HC Deb 13 June 1892 vol 5 c896

I beg to ask the First Lord of the Admiralty what inducements, if any, are held out to the junior officers of the Navy to acquire foreign languages, and if periodical examinations are held; and if he is aware that French officers who visited England last year expressed surprise at the deficiency in this respect of the English naval officers?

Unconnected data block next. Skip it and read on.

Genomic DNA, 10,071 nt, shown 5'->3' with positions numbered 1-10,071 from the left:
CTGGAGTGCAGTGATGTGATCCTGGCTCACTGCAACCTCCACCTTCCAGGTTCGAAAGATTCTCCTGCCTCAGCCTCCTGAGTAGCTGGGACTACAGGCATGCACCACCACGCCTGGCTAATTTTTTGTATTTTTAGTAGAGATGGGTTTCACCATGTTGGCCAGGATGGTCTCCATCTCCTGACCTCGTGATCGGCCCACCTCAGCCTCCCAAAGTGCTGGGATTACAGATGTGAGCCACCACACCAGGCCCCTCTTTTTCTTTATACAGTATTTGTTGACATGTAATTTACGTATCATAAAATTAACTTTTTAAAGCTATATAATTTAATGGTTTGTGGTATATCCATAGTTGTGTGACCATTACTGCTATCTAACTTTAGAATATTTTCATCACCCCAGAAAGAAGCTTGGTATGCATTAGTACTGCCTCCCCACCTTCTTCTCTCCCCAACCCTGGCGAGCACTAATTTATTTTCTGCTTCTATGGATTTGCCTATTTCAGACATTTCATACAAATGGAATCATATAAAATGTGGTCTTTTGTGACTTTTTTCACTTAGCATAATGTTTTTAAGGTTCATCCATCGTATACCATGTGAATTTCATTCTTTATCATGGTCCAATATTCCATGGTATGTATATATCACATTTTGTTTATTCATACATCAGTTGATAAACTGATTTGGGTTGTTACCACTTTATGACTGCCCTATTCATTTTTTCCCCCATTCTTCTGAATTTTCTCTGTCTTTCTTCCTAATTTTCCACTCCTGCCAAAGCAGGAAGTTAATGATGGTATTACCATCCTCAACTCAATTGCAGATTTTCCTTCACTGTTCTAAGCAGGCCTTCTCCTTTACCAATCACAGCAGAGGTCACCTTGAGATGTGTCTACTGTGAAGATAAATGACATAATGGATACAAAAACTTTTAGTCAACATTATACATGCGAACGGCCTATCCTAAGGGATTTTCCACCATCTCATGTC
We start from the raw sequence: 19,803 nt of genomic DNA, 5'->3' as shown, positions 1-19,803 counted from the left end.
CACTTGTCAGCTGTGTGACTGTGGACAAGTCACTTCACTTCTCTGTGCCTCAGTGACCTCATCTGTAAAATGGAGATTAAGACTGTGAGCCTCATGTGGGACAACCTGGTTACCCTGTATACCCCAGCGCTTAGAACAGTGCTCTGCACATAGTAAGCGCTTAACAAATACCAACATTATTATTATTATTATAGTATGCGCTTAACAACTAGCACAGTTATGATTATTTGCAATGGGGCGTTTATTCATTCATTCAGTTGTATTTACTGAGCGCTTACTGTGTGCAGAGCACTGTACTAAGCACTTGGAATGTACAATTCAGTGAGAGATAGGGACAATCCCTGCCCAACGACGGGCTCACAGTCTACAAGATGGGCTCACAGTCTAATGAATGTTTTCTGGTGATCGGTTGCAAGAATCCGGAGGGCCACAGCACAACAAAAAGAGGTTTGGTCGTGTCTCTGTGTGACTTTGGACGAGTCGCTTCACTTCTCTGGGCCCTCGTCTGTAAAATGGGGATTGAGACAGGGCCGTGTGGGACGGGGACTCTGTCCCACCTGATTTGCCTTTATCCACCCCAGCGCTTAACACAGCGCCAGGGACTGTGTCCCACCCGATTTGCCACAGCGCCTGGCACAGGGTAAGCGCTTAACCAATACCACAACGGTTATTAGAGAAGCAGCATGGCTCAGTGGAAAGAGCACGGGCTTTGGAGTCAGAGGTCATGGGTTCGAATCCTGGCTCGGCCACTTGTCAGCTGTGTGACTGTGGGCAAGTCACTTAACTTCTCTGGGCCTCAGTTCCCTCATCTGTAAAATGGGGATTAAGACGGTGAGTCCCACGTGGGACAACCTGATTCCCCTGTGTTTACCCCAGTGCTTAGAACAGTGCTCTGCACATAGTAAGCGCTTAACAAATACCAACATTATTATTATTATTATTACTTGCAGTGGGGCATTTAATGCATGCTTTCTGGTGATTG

The Admiralty attach great importance to the knowledge of French and other foreign languages, and have in the last few years done much to encourage its acquisition by naval officers. In the competitive entrance examination for the training ship "Britannia," 250 marks are allotted to French out of the total 1,150 marks allowed for the compulsory subjects. A naval cadet receives instruction in French throughout the four terms of his course in the "Britannia," and twice a year prizes are awarded for proficiency in that language. Every year junior officers afloat are examined in French and other subjects, at which certain prizes are offered for special attainments in foreign languages. Arrangements have been made to secure the services of French teachers for the junior officers of certain large ships, when lying for considerable periods in certain foreign ports, and also those naval officers who are interpreters receive remuneration for teaching junior officers. In addition various inducements are offered to naval officers to qualify themselves in foreign languages, after they cease to be junior officers, such as extra pay as interpreters and opportunities of studying on full pay abroad.